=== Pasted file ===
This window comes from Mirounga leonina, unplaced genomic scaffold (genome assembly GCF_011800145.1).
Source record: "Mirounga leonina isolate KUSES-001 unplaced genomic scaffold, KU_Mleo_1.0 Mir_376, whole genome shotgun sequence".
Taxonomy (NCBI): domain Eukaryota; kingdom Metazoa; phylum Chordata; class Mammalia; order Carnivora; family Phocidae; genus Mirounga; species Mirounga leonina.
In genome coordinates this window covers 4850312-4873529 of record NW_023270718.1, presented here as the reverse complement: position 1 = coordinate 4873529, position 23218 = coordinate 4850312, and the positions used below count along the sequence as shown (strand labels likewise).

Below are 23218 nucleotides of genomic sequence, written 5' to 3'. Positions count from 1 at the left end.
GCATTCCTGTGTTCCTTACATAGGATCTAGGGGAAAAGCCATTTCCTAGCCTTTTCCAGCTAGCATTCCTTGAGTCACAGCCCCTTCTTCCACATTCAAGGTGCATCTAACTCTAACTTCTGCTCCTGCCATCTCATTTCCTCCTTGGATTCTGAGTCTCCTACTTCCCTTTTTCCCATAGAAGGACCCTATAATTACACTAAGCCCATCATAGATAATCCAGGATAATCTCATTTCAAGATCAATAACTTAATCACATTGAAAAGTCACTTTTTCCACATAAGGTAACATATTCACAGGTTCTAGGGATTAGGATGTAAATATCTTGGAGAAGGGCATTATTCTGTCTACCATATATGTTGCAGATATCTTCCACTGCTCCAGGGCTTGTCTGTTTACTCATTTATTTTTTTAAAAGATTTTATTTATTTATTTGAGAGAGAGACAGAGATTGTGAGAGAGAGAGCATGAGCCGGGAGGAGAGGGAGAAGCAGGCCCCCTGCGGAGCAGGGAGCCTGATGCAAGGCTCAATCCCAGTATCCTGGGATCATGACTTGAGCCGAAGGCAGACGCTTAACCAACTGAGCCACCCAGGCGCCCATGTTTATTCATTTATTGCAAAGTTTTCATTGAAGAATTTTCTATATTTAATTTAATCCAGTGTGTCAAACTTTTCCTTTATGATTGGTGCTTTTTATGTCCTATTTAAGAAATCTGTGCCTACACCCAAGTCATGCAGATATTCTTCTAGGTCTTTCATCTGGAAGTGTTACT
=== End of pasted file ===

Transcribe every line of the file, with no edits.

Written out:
This window comes from Mirounga leonina, unplaced genomic scaffold (genome assembly GCF_011800145.1).
Source record: "Mirounga leonina isolate KUSES-001 unplaced genomic scaffold, KU_Mleo_1.0 Mir_376, whole genome shotgun sequence".
Taxonomy (NCBI): domain Eukaryota; kingdom Metazoa; phylum Chordata; class Mammalia; order Carnivora; family Phocidae; genus Mirounga; species Mirounga leonina.
In genome coordinates this window covers 4850312-4873529 of record NW_023270718.1, presented here as the reverse complement: position 1 = coordinate 4873529, position 23218 = coordinate 4850312, and the positions used below count along the sequence as shown (strand labels likewise).

Below are 23218 nucleotides of genomic sequence, written 5' to 3'. Positions count from 1 at the left end.
GCATTCCTGTGTTCCTTACATAGGATCTAGGGGAAAAGCCATTTCCTAGCCTTTTCCAGCTAGCATTCCTTGAGTCACAGCCCCTTCTTCCACATTCAAGGTGCATCTAACTCTAACTTCTGCTCCTGCCATCTCATTTCCTCCTTGGATTCTGAGTCTCCTACTTCCCTTTTTCCCATAGAAGGACCCTATAATTACACTAAGCCCATCATAGATAATCCAGGATAATCTCATTTCAAGATCAATAACTTAATCACATTGAAAAGTCACTTTTTCCACATAAGGTAACATATTCACAGGTTCTAGGGATTAGGATGTAAATATCTTGGAGAAGGGCATTATTCTGTCTACCATATATGTTGCAGATATCTTCCACTGCTCCAGGGCTTGTCTGTTTACTCATTTATTTTTTTAAAAGATTTTATTTATTTATTTGAGAGAGAGACAGAGATTGTGAGAGAGAGAGCATGAGCCGGGAGGAGAGGGAGAAGCAGGCCCCCTGCGGAGCAGGGAGCCTGATGCAAGGCTCAATCCCAGTATCCTGGGATCATGACTTGAGCCGAAGGCAGACGCTTAACCAACTGAGCCACCCAGGCGCCCATGTTTATTCATTTATTGCAAAGTTTTCATTGAAGAATTTTCTATATTTAATTTAATCCAGTGTGTCAAACTTTTCCTTTATGATTGGTGCTTTTTATGTCCTATTTAAGAAATCTGTGCCTACACCCAAGTCATGCAGATATTCTTCTAGGTCTTTCATCTGGAAGTGTTACT